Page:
According to the major reform proposals unveiled today, the European Union will subject internet service providers like WhatsApp and Skype to similar rules that traditional telecommunications firms have to face. In what is considered to be a major victory for traditional phone companies, the European Commission recommended more strict and tight privacy and security for services like Facebook-owned message service WhatsApp and Microsoft’s Skype. Proposed by European Commission President Jean-Claude Juncker, the demand is part of a package of reforms, which includes a promise to provide free Wi-Fi in European towns by 2020. Also Read - WhatsApp tips: How to send message to an unknown number without saving itAlso Read - WhatsApp Status video download: How to secretly download someone's status video
The plan also includes a commitment to begin converting Europe to 5G networks as early as 2018 in order to not lose ground to Asia and the United States. The proposal gives companies that invest in 5G networks longer running licenses to operate mobile services as well as the right to block rivals except in under-served areas. “We propose today to equip every European village and every city with free wireless internet access around the main centers of public life by 2020,” Juncker said as he gave his annual State of the Union speech.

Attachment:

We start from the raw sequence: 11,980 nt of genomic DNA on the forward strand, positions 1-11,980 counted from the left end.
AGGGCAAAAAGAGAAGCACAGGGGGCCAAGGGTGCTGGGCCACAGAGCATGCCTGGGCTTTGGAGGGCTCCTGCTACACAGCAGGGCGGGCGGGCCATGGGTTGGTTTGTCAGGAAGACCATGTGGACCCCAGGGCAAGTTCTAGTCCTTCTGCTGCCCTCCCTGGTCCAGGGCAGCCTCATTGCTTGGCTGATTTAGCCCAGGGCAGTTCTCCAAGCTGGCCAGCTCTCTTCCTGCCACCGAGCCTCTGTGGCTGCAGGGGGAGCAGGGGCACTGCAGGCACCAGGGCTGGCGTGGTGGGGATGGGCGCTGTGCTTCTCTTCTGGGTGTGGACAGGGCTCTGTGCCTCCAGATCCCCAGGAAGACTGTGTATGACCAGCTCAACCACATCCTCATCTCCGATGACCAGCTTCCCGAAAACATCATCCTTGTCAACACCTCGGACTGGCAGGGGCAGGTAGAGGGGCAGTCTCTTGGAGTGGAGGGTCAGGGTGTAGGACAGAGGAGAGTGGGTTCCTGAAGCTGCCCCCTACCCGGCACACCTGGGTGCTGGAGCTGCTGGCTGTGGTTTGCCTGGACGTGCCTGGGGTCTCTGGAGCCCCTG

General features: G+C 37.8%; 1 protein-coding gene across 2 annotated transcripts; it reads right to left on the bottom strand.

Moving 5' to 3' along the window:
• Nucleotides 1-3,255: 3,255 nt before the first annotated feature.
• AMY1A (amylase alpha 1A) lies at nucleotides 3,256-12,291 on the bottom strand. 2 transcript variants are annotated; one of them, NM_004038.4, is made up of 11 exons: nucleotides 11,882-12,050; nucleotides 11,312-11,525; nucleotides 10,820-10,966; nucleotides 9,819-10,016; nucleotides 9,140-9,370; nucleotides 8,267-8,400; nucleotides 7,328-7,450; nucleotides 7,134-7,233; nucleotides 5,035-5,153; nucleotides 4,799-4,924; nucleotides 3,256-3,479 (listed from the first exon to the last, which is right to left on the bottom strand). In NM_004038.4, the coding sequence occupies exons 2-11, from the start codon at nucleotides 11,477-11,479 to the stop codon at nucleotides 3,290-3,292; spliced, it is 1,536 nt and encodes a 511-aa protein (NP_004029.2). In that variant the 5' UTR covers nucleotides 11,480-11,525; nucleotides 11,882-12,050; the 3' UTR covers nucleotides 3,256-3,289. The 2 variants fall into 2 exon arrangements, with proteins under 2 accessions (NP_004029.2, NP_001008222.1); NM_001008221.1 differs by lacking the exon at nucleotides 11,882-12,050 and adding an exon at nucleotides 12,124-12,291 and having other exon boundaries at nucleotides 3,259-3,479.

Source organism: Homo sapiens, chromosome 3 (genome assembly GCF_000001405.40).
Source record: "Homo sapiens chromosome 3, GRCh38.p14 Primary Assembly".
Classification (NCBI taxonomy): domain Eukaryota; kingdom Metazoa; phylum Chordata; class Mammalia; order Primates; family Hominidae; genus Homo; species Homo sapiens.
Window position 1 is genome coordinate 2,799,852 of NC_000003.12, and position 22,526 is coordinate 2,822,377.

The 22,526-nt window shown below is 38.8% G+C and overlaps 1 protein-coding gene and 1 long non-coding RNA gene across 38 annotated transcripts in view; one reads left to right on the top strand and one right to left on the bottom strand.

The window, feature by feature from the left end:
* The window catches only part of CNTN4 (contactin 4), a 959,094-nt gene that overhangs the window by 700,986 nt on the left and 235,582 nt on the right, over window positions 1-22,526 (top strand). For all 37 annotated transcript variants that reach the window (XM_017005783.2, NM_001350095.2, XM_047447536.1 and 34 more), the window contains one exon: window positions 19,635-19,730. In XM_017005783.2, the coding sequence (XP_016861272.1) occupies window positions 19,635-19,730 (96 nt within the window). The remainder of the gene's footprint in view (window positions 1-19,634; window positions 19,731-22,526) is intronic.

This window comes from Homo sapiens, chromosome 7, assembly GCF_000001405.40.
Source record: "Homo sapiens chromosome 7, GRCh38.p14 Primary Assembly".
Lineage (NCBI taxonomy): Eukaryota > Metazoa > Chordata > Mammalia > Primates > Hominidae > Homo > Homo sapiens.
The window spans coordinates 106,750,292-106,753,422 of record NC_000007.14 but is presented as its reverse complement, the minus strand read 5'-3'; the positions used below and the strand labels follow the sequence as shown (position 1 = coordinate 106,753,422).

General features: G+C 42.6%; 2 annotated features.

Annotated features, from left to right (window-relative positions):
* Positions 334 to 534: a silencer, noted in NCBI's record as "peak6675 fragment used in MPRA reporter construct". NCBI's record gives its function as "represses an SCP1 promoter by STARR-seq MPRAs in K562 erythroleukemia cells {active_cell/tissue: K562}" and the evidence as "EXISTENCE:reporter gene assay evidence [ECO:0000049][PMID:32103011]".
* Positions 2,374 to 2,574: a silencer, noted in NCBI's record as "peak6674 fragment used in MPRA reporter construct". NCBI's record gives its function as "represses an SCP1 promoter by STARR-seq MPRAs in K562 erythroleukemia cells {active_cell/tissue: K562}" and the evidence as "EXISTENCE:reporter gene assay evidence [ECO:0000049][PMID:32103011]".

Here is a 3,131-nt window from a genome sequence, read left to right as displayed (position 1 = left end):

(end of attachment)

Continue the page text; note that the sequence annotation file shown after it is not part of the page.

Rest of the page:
“It’s a small revolution. It’s no longer historic operators on one side and new entrants on the other, it’s those investing in the future and the others,” said Gregoire Verdeaux, head of international policy at Vodafone. The demands on services such as Skype are unprecedented, but were underplayed by the commission. But under the proposal, the commission would require companies like WhatsApp or Skype to offer emergency-calling services when customers dial traditional phone numbers as well as obey stricter privacy rules. ALSO READ: Users private data hasn t been shared with Facebook, WhatsApp tells Delhi High Court
“The Commission should use this opportunity to reduce regulation in the hugely competitive market for communications services, rather than adding complexity,” said James Waterworth, of the Computer & Communications Industry Association, a lobby group that represents Microsoft, Facebook and Google.